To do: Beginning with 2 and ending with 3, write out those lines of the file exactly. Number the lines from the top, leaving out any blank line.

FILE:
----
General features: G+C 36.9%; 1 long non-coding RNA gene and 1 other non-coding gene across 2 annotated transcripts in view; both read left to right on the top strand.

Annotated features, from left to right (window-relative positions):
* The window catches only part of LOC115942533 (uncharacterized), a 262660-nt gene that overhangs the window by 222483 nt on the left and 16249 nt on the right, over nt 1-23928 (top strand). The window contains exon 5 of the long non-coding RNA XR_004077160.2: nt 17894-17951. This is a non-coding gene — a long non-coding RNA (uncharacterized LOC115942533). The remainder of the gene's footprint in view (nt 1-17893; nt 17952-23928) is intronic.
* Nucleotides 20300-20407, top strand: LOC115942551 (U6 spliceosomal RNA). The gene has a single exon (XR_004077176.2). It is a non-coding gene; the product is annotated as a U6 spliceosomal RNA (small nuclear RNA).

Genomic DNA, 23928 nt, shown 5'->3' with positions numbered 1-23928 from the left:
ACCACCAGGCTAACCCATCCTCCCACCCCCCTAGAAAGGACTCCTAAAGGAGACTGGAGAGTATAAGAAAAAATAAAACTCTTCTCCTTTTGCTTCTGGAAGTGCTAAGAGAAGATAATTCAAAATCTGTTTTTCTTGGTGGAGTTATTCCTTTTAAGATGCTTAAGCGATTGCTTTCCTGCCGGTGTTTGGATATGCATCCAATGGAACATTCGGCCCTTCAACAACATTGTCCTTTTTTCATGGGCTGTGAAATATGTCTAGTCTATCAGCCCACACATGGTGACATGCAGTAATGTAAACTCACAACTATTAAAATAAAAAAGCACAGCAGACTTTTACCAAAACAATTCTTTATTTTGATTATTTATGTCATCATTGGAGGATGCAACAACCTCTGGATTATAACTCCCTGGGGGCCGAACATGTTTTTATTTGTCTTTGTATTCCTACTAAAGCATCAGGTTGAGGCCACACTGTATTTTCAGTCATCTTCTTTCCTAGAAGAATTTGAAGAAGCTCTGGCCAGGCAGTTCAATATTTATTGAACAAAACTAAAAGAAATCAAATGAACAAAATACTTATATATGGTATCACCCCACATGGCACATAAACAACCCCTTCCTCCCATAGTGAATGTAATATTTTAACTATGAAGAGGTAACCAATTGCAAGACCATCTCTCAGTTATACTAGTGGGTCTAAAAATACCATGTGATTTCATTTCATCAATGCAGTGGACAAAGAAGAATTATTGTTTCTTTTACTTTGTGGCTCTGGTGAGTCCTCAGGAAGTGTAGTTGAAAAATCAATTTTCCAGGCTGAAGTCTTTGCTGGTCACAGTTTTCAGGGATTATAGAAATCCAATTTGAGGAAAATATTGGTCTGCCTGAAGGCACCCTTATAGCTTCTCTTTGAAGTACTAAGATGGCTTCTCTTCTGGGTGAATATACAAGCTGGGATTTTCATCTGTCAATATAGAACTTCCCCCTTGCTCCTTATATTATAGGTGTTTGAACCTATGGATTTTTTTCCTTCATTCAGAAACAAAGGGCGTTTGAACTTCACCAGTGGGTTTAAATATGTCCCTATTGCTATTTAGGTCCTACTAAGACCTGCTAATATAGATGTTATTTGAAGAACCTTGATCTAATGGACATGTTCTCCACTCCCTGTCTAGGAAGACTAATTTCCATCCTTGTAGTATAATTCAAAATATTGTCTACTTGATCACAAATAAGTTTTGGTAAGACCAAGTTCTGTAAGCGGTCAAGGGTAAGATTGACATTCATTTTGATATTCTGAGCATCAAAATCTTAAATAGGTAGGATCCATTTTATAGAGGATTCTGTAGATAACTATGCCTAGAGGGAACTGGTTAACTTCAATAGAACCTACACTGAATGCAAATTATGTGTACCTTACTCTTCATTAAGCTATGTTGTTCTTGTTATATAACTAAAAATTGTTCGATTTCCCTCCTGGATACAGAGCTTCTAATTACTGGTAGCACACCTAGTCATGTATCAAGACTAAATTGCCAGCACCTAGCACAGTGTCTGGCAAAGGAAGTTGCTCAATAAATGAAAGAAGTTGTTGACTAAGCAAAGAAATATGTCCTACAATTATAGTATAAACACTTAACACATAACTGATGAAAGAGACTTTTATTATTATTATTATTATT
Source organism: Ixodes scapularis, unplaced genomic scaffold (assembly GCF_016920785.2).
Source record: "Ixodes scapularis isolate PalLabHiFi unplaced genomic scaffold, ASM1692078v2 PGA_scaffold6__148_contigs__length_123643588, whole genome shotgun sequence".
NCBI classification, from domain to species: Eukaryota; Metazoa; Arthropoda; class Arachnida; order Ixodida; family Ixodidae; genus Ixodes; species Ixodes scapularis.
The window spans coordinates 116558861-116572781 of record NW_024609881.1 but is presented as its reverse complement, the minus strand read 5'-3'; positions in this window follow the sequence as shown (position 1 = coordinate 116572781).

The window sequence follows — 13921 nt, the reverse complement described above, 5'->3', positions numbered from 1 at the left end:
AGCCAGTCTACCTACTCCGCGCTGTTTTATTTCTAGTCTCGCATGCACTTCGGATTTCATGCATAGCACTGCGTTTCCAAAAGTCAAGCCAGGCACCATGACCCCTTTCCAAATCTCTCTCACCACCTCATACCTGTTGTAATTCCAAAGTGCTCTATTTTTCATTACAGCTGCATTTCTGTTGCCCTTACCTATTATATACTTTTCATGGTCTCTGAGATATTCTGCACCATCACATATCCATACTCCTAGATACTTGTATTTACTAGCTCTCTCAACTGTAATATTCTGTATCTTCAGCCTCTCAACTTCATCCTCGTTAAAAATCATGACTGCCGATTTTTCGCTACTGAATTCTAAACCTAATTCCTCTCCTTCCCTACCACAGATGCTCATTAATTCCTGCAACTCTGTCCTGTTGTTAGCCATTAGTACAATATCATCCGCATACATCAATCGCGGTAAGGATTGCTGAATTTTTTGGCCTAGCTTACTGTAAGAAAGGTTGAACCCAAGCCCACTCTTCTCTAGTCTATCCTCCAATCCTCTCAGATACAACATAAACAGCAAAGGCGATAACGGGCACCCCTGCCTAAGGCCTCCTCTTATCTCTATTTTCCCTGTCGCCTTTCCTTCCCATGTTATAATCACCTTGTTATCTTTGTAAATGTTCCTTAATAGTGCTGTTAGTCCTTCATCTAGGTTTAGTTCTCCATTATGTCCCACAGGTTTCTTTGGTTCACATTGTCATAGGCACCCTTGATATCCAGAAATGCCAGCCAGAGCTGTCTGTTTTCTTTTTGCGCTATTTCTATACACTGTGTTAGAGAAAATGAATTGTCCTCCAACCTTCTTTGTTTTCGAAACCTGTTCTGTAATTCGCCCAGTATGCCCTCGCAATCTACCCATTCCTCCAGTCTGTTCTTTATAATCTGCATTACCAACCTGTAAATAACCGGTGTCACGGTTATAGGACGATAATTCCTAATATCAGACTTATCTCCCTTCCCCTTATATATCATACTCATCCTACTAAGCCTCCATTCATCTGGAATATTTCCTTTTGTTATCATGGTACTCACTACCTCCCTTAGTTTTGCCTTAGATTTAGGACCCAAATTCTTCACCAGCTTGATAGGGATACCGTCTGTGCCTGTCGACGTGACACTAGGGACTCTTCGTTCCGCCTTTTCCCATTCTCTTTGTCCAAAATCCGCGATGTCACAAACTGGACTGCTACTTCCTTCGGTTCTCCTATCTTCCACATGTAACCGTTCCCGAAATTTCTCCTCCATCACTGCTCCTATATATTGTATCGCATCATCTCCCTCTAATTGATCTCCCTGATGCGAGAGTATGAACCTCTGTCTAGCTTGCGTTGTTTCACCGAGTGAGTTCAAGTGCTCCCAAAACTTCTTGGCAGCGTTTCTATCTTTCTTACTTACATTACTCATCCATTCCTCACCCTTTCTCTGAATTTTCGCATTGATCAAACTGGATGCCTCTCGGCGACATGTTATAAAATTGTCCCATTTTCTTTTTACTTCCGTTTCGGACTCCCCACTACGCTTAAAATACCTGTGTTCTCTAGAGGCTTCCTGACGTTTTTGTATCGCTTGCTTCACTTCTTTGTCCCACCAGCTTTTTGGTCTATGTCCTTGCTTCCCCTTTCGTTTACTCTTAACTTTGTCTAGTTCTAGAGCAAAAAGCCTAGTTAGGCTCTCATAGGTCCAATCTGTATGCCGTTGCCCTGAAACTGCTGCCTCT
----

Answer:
Annotated features, from left to right (window-relative positions):
* The window catches only part of LOC115942533 (uncharacterized), a 262660-nt gene that overhangs the window by 222483 nt on the left and 16249 nt on the right, over nt 1-23928 (top strand). The window contains exon 5 of the long non-coding RNA XR_004077160.2: nt 17894-17951. This is a non-coding gene — a long non-coding RNA (uncharacterized LOC115942533). The remainder of the gene's footprint in view (nt 1-17893; nt 17952-23928) is intronic.